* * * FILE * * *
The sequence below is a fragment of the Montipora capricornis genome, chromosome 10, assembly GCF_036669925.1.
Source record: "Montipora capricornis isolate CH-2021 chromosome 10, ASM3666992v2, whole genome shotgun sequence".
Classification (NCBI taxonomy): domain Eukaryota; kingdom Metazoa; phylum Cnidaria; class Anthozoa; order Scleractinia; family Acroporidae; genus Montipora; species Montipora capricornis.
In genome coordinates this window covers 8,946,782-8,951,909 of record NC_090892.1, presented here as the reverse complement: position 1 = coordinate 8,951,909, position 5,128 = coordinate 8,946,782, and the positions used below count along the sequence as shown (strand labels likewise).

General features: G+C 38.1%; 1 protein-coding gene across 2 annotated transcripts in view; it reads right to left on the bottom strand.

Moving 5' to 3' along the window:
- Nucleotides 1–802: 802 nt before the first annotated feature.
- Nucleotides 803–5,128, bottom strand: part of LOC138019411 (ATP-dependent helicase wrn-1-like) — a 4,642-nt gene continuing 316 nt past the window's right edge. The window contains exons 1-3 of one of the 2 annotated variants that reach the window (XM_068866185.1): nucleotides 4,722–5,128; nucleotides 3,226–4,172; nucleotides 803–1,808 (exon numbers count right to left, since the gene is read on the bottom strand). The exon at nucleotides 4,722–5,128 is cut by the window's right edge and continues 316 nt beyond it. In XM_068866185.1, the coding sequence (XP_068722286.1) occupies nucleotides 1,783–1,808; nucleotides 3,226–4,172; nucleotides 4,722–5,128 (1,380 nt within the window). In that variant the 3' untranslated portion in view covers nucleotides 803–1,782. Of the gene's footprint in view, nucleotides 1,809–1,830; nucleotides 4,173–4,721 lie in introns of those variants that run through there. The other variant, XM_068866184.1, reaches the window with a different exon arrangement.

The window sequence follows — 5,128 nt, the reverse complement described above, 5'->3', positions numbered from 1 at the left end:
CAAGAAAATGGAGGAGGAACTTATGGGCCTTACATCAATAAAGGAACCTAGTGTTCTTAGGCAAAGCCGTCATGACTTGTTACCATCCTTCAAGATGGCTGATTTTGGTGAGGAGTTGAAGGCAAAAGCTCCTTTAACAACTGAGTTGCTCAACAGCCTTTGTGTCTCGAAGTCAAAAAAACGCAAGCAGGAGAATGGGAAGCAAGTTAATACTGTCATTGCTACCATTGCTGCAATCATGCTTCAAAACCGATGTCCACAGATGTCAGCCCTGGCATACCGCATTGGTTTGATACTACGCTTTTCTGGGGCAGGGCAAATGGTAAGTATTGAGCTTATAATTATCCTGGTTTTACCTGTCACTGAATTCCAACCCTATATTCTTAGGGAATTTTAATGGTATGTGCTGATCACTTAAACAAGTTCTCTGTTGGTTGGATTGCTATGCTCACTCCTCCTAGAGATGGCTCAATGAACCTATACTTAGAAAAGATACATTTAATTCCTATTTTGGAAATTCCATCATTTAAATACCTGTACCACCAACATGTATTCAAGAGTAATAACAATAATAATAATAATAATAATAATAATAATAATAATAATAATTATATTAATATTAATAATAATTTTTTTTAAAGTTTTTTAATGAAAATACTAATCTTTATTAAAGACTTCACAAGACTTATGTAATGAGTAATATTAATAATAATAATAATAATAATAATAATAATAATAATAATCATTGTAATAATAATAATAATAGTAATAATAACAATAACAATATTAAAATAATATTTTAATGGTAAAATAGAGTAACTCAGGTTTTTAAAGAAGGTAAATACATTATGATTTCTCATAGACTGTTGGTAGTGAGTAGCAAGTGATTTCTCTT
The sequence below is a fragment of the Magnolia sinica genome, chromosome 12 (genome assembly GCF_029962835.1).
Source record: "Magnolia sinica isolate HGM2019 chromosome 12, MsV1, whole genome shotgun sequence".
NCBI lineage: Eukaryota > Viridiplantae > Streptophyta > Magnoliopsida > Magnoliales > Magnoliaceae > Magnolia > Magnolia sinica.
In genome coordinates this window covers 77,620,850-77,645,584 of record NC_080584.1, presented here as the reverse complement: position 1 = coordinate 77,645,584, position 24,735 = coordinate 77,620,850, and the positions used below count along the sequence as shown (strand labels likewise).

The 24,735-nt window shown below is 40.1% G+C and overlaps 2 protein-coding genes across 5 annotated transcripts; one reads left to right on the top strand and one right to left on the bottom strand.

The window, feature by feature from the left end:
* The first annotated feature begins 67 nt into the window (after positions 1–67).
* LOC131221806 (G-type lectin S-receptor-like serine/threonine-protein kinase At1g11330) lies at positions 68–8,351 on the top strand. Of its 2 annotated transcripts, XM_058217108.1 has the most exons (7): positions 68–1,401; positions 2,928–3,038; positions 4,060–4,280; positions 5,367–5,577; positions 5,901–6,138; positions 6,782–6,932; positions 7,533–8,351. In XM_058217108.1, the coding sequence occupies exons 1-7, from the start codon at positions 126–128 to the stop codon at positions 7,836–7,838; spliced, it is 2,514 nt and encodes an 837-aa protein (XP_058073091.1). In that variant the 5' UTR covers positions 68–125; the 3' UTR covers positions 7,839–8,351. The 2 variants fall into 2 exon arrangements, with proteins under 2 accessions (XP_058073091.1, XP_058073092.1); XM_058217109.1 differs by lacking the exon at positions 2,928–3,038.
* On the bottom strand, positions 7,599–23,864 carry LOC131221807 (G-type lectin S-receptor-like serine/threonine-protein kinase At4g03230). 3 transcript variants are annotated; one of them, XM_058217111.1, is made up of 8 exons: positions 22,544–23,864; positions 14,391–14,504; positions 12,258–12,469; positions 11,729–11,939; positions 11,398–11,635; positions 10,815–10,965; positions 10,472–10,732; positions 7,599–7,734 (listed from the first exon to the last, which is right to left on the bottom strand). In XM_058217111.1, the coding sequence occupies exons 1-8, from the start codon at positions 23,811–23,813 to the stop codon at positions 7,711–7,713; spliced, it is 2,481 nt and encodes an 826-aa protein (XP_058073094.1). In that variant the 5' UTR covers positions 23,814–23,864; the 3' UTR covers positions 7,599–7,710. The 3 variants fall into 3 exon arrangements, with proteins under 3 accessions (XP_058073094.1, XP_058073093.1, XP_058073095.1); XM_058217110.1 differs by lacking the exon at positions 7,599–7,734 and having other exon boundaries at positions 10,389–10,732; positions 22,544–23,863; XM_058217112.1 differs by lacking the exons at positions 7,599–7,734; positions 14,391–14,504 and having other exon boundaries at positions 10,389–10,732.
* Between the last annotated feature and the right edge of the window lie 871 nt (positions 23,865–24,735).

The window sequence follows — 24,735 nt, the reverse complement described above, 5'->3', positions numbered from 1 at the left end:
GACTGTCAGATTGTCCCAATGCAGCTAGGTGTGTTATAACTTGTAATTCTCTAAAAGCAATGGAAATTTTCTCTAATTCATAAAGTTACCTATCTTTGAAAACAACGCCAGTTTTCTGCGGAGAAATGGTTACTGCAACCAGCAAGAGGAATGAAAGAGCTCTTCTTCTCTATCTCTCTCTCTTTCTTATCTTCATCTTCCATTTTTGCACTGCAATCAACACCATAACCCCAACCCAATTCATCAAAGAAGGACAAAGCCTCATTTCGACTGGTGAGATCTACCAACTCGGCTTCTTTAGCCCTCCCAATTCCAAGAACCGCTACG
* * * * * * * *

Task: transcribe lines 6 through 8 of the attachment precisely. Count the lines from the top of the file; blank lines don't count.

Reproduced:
Moving 5' to 3' along the window:
- Nucleotides 1–802: 802 nt before the first annotated feature.
- Nucleotides 803–5,128, bottom strand: part of LOC138019411 (ATP-dependent helicase wrn-1-like) — a 4,642-nt gene continuing 316 nt past the window's right edge. The window contains exons 1-3 of one of the 2 annotated variants that reach the window (XM_068866185.1): nucleotides 4,722–5,128; nucleotides 3,226–4,172; nucleotides 803–1,808 (exon numbers count right to left, since the gene is read on the bottom strand). The exon at nucleotides 4,722–5,128 is cut by the window's right edge and continues 316 nt beyond it. In XM_068866185.1, the coding sequence (XP_068722286.1) occupies nucleotides 1,783–1,808; nucleotides 3,226–4,172; nucleotides 4,722–5,128 (1,380 nt within the window). In that variant the 3' untranslated portion in view covers nucleotides 803–1,782. Of the gene's footprint in view, nucleotides 1,809–1,830; nucleotides 4,173–4,721 lie in introns of those variants that run through there. The other variant, XM_068866184.1, reaches the window with a different exon arrangement.